National Geographic : 2013 Mar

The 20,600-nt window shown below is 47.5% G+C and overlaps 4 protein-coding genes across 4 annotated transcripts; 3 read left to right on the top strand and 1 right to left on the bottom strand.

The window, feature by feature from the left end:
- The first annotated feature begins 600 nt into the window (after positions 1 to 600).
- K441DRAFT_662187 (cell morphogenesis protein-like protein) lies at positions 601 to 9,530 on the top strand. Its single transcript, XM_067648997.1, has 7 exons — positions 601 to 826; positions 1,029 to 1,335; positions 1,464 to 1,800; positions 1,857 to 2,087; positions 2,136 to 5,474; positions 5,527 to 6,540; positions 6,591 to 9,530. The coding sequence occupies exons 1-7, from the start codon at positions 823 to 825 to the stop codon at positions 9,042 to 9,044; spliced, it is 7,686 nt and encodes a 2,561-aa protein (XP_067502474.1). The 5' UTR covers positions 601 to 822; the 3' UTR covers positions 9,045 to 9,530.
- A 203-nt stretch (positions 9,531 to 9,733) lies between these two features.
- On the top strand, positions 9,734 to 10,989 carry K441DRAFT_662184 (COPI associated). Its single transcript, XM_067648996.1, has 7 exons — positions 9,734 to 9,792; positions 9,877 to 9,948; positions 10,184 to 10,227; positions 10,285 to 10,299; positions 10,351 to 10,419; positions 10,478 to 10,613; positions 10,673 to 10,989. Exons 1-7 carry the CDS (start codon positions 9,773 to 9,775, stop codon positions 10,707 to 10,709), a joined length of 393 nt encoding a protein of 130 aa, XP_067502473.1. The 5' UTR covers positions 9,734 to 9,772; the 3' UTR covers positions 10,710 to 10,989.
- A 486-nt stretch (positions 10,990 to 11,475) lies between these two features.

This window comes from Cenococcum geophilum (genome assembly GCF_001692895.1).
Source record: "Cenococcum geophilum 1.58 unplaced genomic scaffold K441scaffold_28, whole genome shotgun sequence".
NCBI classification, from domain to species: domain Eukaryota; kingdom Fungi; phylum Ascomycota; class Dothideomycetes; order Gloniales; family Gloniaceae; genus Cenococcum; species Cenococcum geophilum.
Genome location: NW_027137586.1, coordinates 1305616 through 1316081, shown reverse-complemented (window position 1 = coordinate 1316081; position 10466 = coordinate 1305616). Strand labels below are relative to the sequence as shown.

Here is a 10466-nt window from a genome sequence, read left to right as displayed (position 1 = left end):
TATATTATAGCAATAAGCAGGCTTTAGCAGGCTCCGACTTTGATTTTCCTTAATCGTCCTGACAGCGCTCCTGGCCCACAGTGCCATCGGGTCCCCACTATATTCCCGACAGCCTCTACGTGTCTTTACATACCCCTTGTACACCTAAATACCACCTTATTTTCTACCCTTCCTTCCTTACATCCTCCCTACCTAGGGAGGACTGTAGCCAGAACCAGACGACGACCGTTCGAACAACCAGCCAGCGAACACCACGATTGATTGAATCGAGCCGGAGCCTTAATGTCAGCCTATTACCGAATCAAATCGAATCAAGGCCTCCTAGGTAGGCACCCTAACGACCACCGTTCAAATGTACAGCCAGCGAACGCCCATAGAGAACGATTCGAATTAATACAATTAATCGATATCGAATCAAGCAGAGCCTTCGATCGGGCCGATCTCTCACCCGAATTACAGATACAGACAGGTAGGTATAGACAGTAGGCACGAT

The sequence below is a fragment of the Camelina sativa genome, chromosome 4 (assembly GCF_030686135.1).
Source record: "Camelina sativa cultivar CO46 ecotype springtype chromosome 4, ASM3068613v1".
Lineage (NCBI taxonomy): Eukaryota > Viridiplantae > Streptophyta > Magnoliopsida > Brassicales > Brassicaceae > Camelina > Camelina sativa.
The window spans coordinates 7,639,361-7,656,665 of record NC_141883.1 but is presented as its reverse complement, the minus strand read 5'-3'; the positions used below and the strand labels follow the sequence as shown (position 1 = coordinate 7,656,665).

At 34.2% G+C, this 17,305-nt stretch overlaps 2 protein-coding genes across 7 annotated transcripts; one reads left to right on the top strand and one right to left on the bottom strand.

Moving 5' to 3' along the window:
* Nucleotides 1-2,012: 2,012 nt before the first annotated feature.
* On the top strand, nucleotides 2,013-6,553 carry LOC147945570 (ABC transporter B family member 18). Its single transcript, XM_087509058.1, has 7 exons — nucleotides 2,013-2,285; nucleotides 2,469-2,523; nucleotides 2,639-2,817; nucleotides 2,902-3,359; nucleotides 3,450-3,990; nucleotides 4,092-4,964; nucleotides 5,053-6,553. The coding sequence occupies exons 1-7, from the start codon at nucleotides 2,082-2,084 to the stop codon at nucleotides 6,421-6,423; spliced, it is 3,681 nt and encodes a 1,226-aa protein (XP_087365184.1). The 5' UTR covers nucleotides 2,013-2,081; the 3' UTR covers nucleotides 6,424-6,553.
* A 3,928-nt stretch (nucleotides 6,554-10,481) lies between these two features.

return to river town 89 Dam is completed, and this changes the story. And I’ll never know what the Fuling residents of 1998 would have thought of the book, be- cause those people have also been transformed. There’s a new confidence to urban Chinese; the outside world seems much less remote and threatening. And life has moved so fast that even the 1990s feels as nostalgic as a black- and-white photo. Recently Emily sent me an email: “With a distance of time, everything in the book turns out to be charming, even the dirty, tired flowers.” one evening I have dinner with Huang Xiao- qiang, his wife, Feng Xiaoqin, and their family, who used to own my favorite noodle restaurant. In 1998 Huang acquired his driver’s license and told me he hoped to buy a car someday, which seemed impossible with his limited family in- come. But tonight he picks me up at my hotel in a new black Chinese BYD sedan. Huang drives exactly two blocks to a restaurant, and then we drive exactly two more blocks to his family home. These journeys may be short, but they FRoM NooDLEs To TILEs When the Huang family’s popular noodle restaurant was demolished as part of Fuling’s redevelopment, they found a new trade. “In two years this will all be big buildings,” Huang Xiaoqiang says. “And they’ll need ceramic tiles.” which will be three times as large as the Fuling I remember. “We’ve opened our eyes,” Liu says. “When I was in school in the 1970s, we couldn’t com- municate with outsiders. China has been an open country for a while now, and we have a sense of what foreigners think. I’ve read some of your book.” He continues: “Thank you for giv- ing us xuanchuan.” The word can be translated in different ways; sometimes it means “pub- licity,” and sometimes it means “propaganda.” Vice-Director Liu smiles and says, “Fuling is a good example of a Chinese city for Americans to know about.” The writer’s vanity likes to imagine per- manence, but Fuling reminds me that words are quicksilver. Their meaning changes with every age, every perspective—it’s like the White Crane Ridge, whose inscriptions have a differ- ent significance now that they appear in an underwater museum. Today anybody who reads Rive r Tow n knows that China has become economically powerful and that the Three gorges reminds me that words are quicksilver. Meaning changes with every age.